In a couple of months I’ll be giving a talk on the difference between the kinds of research we do to inform user experience (UX) design and the kinds of research we do to inform service design (SD).
This question can be approached from multiple angles. The most obvious is probably differences in tools and techniques. What tools are common to both UX and SD, which UX tools are normally not used and what new tools have been developed for solving service design problems?
Besides the tools used, are there any other differences in how the research is done? Are different questions asked? Is there a shift in focus or emphasis? Is analysis conducted differently or documented differently? Are different people involved in fieldwork or analysis?
The reason these questions are most obvious is they are likely to provide the most useful answers, so obviously that won’t be the angle I will take.
No, my angle will have to be one that gets at the essential difference between UX and SD, which drives the need to dig for different kinds of insights.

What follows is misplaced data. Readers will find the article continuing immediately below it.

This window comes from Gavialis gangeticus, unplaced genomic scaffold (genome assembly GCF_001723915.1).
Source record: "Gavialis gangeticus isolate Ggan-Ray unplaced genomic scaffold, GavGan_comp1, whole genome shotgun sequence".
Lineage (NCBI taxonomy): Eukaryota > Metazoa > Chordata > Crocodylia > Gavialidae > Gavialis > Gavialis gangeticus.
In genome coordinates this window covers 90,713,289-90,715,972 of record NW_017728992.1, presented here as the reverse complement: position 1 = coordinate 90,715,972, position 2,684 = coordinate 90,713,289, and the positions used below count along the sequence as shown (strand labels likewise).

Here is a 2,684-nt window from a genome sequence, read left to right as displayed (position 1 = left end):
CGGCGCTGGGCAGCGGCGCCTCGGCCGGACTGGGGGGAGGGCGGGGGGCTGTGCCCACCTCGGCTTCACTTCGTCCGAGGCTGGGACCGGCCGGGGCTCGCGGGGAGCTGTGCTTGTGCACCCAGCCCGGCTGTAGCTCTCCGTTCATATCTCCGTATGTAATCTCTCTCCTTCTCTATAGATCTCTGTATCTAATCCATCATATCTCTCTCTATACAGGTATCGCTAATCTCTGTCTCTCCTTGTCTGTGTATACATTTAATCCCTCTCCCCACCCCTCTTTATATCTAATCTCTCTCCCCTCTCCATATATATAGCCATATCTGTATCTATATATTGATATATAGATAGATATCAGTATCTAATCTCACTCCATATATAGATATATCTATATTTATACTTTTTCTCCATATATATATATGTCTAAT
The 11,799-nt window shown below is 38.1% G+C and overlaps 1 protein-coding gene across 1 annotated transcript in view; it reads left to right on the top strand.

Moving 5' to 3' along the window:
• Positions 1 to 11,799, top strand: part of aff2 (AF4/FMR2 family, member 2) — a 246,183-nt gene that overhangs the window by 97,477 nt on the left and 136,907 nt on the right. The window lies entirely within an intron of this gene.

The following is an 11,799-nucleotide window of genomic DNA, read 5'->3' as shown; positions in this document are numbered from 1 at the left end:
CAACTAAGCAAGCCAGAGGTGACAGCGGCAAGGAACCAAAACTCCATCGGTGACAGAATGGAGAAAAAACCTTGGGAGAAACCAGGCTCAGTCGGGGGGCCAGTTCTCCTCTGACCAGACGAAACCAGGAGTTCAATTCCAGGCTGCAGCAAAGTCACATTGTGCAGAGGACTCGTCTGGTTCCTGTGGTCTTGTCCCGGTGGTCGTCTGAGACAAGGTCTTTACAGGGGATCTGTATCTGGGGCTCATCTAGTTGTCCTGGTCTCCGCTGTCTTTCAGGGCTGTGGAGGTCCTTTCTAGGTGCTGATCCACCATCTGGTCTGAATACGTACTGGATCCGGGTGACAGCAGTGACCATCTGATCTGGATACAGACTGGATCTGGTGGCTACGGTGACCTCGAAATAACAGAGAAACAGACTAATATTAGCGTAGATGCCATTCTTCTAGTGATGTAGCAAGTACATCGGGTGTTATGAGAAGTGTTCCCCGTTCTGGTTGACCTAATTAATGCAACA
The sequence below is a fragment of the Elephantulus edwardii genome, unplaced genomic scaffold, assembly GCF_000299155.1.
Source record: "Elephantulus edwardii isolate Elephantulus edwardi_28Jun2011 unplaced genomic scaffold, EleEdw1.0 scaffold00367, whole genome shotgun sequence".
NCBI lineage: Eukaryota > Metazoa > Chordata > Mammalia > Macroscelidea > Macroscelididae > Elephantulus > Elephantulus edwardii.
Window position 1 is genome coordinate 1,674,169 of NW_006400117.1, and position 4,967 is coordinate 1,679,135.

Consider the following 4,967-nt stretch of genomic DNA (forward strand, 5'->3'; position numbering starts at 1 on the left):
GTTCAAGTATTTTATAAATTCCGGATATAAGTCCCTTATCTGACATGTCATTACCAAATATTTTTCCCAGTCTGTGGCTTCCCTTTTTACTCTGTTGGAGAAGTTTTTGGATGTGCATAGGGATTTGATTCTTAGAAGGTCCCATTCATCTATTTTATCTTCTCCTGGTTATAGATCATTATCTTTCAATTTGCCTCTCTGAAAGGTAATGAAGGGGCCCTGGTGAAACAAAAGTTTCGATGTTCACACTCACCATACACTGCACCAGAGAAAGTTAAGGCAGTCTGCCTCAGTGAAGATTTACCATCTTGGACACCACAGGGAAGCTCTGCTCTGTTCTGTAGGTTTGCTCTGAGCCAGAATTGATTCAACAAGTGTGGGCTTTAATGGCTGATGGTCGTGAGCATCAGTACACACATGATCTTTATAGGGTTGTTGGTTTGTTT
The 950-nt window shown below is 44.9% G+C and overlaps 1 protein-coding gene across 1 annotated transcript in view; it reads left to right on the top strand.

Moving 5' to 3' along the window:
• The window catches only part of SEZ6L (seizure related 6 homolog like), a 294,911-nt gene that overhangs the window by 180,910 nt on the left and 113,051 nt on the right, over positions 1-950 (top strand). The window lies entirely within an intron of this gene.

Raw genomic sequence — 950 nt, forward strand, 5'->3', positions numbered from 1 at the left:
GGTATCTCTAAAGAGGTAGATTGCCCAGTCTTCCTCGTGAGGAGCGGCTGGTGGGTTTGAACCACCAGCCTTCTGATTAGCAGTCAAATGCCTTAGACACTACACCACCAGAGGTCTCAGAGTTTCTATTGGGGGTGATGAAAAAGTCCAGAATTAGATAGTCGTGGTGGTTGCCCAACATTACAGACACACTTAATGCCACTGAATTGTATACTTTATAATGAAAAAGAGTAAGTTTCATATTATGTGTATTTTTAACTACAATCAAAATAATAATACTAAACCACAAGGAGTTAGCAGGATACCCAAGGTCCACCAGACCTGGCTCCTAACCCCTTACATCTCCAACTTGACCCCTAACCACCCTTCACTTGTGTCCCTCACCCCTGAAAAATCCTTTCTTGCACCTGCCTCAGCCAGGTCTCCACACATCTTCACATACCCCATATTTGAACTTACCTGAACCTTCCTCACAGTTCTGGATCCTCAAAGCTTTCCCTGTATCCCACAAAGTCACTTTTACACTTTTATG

I want to take this angle because, to be frank, SD is much weirder than UX and any other design medium I’ve researched and I still haven’t nailed down what makes it so weird. I want to use this talk as an excuse to figure it out, or at least generate some interesting ideas in an attempt to figure it out.
My starting hypothesis is this: I think the goal of service design research is to uncover design problems and the precise relationships between them — in other words, design problem systems, spanning moments, spaces, design media and disciplines.
Discovering and defining such problem-systems is different in nature from discovering and defining problems constrained to one particular medium, and this might be the root difference that drives all the other differences.
If you know anything about this topic, please do shoot at my feet and make me dance. I need to think this through.